Cummings, E. M., & Cicchetti, D. (1990). Toward a transactional model of relations between attachment and depression. In Greenberg, M. T., Cicchetti, D., & Cummings, E. M. (Eds.), Attachment during the preschool years (pp. 339372). Chicago: University of Chicago Press.Google Scholar
Cummings, E. M., Hennessy, K., Rabideau, G., & Cicchetti, D. (in press). Responses of physically abused boys to interadult anger involving their mothers. Development and Psychopathology, 6.Google Scholar
Downey, G., & Coyne, J. C. (1990). Children of depressed parents: An integrative review. Psychological Bulletin, 108, 5076.CrossRefGoogle Scholar
Dunn, L. M., & Dunn, L. M. (1981). Peabody Picture Vocabulary Test – Revised Manual. Circle Pines, MM: American Guidance Service.Google Scholar
Eckenrode, J., Laird, M., & Doris, J. (1993). School performance and disciplinary problems among abused and neglected children. Developmental Psychology, 29, 5362.CrossRefGoogle Scholar
Egeland, B., & Farber, E. (1987). Invulnerability among abused and neglected children. In Anthony, E. J. & Cohler, B. (Eds.), The invulnerable child (pp. 253288). New York: Guilford Press.Google Scholar
Erickson, M. F., Egeland, B., &Pianta, R. (1989). The effects of maltreatment on the development of young children. In Cicchetti, D. & Carlson, V. (Eds.), Child maltreatment: Theory and research on the causes and consequences of child abuse and neglect (pp. 647684). New York: Cambridge University Press.CrossRefGoogle Scholar
Gaensbauer, T. J. (1980). Anaclitic depression in a three-and-one-half-month-old child. American Journal of Psychiatry, 137, 841842.Google Scholar
Garmezy, N. (1971). Vulnerability research and the issue of primary prevention. American Journal of Orthopsychiatry, 41, 101116.CrossRefGoogle ScholarPubMed
Garmezy, N. (1985). Stress-resistant children: The search for protective factors. In Stevenson, J. (Ed.), Recent research in developmentalpsychopathology (pp. 213233). Oxford: Pergamon Press (a book supplement to the Journal of Child Psychology and Psychiatry, Number 4).Google Scholar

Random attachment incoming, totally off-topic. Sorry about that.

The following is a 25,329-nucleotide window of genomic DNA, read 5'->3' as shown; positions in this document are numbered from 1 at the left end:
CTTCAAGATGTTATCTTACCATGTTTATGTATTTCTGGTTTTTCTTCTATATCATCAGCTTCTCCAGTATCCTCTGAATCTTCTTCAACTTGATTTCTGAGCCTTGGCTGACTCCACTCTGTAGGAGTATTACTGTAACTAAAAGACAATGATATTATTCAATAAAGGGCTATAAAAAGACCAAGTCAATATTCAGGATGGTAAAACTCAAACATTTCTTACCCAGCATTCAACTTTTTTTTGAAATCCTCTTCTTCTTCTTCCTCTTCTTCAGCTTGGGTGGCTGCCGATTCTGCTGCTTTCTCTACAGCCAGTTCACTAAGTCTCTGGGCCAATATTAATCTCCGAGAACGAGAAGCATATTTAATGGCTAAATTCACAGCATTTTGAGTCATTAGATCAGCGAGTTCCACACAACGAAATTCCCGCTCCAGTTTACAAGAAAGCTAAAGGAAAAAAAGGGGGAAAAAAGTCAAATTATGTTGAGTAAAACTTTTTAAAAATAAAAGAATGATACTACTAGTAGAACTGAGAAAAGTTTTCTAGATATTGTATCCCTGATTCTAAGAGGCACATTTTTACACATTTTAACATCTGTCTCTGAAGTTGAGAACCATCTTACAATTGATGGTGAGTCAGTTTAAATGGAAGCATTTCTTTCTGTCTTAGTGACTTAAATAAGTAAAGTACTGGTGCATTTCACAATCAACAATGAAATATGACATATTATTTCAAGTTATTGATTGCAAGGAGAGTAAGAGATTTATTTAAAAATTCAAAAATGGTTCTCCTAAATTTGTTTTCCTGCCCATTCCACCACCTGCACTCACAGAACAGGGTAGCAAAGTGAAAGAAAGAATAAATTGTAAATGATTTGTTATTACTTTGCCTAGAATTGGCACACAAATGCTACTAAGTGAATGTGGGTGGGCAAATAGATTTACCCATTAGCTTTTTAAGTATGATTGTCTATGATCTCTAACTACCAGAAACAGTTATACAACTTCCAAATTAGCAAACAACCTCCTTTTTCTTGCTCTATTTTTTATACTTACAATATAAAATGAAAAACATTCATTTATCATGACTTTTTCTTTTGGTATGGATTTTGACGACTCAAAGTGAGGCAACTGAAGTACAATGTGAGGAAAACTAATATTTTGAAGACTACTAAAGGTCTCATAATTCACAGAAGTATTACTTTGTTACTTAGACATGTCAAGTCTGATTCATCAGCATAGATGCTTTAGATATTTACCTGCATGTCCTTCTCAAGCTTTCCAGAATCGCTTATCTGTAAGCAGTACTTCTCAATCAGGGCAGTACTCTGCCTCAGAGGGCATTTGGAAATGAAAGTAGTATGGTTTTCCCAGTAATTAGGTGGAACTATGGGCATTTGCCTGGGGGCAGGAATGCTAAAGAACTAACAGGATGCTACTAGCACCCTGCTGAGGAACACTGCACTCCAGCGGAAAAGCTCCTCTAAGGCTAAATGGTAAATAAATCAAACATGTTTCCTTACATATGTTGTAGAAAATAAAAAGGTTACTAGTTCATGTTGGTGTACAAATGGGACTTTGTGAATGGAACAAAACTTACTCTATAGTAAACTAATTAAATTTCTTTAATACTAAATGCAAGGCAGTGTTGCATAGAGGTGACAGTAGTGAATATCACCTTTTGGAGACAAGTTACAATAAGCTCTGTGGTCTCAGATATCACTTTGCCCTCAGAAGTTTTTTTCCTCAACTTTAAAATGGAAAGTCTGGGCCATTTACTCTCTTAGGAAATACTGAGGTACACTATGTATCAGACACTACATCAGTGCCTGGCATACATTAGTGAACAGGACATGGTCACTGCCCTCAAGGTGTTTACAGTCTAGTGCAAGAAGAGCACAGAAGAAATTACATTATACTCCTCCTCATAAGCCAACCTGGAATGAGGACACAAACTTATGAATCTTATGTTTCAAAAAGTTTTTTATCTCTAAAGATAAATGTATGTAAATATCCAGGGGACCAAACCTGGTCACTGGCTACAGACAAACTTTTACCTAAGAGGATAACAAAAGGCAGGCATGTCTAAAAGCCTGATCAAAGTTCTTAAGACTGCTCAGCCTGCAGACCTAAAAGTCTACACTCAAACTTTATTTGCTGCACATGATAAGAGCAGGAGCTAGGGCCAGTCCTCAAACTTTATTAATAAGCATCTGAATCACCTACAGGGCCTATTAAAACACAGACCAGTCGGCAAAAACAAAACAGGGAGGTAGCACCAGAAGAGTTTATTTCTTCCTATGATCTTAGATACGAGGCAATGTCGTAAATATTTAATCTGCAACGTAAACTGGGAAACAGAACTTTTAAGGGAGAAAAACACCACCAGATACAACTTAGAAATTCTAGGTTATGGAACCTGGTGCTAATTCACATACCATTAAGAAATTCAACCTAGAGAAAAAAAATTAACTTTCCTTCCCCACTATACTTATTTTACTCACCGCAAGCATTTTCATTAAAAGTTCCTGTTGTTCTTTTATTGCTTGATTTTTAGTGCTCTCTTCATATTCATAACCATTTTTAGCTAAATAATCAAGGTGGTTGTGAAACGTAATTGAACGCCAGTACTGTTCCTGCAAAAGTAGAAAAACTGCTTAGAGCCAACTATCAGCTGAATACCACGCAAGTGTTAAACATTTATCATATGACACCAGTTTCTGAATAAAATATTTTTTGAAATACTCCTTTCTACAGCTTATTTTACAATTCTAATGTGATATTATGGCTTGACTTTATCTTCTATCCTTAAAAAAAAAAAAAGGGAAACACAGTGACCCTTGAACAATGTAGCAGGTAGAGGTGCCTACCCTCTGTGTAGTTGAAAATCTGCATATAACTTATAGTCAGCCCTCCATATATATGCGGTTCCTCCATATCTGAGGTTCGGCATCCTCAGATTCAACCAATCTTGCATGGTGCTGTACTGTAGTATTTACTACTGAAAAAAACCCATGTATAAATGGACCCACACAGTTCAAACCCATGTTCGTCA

Garmezy, N. (1987). Stress, competence, and development: Continuities in the study of schizophrenic adults, children vulnerable to psychopathology, and the search for stress-resistant children. American Journal of Orthopsychiatry, 57, 159174.CrossRefGoogle Scholar
Garmezy, N. (1991). Resilience in children's adaptation to negative life events and stressed environments. Pediatrics, 20, 459466.Google ScholarPubMed
Garmezy, N., & Masten, A. (in press). Chronic adversities. In Rutter, M., Hersov, L., & Taylor, E. (Eds.), Child and adolescent psychiatry (3rd ed.). Cambridge: Blackwell Scientific Publications.Google Scholar
Garmezy, N., Masten, A., & Tellegen, A. (1984). The study of stress and competence in children: A building block for developmental psychopathology. Child Development, 55, 97111.CrossRefGoogle Scholar
Garmezy, N., & Nuechterlein, K. (1972). Invulnerable children: The fact and fiction of competence and disadvantage. American Journal of Orthopsychiatry, 42, 328329.Google Scholar
Garmezy, N., & Streitman, S. (1974). Children at risk: The search for antecedents to schizophrenia: Part I. Conceptual models and research methods. Schizophrenia Bulletin, 8, 1490.CrossRefGoogle Scholar
Harter, S. (1983). Developmental perspectives on the self-system. In Mussen, P. H. (Series Ed.) & Hetherington, E. M. (Vol. Ed.), Handbook of child psychology: Vol. 4. Socialization, personality, and social development (4th ed., pp. 275385). New York: Wiley.Google Scholar
Harter, S., & Marold, D. B. (in press). The directionality of the link between self-esteem and affect: Beyond causal modeling. In Cicchetti, D. & Toth, S. L. (Eds.), Rochester Symposium on Developmental Psychopathology: Vol. 5. Disorders and dysfunctions of the self. Rochester, NY: University of Rochester Press.Google Scholar
Kaufman, J. (1991). Depressive disorders in maltreated children. American Journal of Child and Adolescent Psychiatry, 30, 257265.CrossRefGoogle ScholarPubMed
Kazdin, A. E., Moser, J., Colbus, D., & Bell, R. (1985). Depressive symptoms among physically abused and psychiatrically disturbed children. Journal of Abnormal Psychology, 94, 298307.CrossRefGoogle ScholarPubMed
Kohlberg, L., LaCrosse, J., & Ricks, D. (1972). The predictability of adult mental health from child behavior. In Wolman, B. (Ed.), Manual of child psychopathology (pp. 12171284). New York: Wiley.Google Scholar